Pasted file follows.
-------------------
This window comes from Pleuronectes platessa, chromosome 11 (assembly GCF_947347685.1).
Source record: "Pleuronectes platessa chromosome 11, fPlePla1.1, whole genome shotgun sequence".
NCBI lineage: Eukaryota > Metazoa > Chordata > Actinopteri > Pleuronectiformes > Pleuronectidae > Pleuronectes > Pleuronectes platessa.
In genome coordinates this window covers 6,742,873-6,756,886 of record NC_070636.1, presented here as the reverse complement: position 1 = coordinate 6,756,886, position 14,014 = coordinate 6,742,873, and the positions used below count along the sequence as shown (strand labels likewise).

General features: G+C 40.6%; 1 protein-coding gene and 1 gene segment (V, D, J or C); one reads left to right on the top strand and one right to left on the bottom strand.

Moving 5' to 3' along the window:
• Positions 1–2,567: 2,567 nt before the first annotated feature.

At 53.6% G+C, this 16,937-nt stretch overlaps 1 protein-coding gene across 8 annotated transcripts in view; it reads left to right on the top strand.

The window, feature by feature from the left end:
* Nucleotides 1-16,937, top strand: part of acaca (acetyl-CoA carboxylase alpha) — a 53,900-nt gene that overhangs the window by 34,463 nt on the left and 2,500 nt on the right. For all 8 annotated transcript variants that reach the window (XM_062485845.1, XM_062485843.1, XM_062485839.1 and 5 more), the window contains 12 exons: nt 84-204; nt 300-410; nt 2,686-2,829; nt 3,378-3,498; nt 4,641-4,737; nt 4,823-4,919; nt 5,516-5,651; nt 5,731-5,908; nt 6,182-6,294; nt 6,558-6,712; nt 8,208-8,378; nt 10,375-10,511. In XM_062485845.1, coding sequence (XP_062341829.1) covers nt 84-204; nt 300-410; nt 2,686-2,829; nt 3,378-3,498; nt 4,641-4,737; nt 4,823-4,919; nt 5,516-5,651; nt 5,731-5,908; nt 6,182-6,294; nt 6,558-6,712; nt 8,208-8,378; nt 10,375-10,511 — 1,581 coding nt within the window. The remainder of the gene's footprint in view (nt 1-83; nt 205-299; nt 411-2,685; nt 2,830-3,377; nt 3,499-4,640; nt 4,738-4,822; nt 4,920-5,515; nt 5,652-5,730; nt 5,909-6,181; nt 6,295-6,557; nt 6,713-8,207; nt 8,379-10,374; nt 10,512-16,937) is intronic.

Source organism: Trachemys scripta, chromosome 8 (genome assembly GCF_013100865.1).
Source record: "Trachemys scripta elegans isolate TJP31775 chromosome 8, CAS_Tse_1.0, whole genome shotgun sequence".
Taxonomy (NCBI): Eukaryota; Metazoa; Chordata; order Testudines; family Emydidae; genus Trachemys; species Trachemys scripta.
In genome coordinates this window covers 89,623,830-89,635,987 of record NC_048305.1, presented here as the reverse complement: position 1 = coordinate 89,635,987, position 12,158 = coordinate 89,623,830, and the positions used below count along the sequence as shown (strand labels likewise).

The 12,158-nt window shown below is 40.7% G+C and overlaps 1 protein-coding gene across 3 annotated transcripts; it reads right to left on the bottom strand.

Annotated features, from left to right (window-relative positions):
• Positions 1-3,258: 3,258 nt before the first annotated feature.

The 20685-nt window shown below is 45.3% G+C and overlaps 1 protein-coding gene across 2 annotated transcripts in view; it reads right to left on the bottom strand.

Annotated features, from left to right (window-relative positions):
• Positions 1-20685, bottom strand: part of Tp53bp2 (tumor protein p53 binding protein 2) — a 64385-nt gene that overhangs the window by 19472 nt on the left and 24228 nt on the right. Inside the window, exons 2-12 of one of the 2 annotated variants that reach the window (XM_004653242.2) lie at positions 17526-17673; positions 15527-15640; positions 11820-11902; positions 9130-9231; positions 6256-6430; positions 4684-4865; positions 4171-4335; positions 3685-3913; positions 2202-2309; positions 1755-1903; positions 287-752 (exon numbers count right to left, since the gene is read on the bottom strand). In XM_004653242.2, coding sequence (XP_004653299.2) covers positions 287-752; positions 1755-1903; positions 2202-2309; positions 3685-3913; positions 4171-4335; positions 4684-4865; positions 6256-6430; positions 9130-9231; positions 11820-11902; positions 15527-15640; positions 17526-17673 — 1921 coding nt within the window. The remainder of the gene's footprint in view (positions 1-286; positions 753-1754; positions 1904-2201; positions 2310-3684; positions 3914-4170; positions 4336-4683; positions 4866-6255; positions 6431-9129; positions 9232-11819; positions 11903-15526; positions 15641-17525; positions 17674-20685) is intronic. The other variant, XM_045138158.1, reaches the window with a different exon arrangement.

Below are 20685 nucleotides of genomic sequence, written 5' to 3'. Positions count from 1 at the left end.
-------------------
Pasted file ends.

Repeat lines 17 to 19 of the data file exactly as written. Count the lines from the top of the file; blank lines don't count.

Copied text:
• Positions 1-3,258: 3,258 nt before the first annotated feature.

The 20685-nt window shown below is 45.3% G+C and overlaps 1 protein-coding gene across 2 annotated transcripts in view; it reads right to left on the bottom strand.

Annotated features, from left to right (window-relative positions):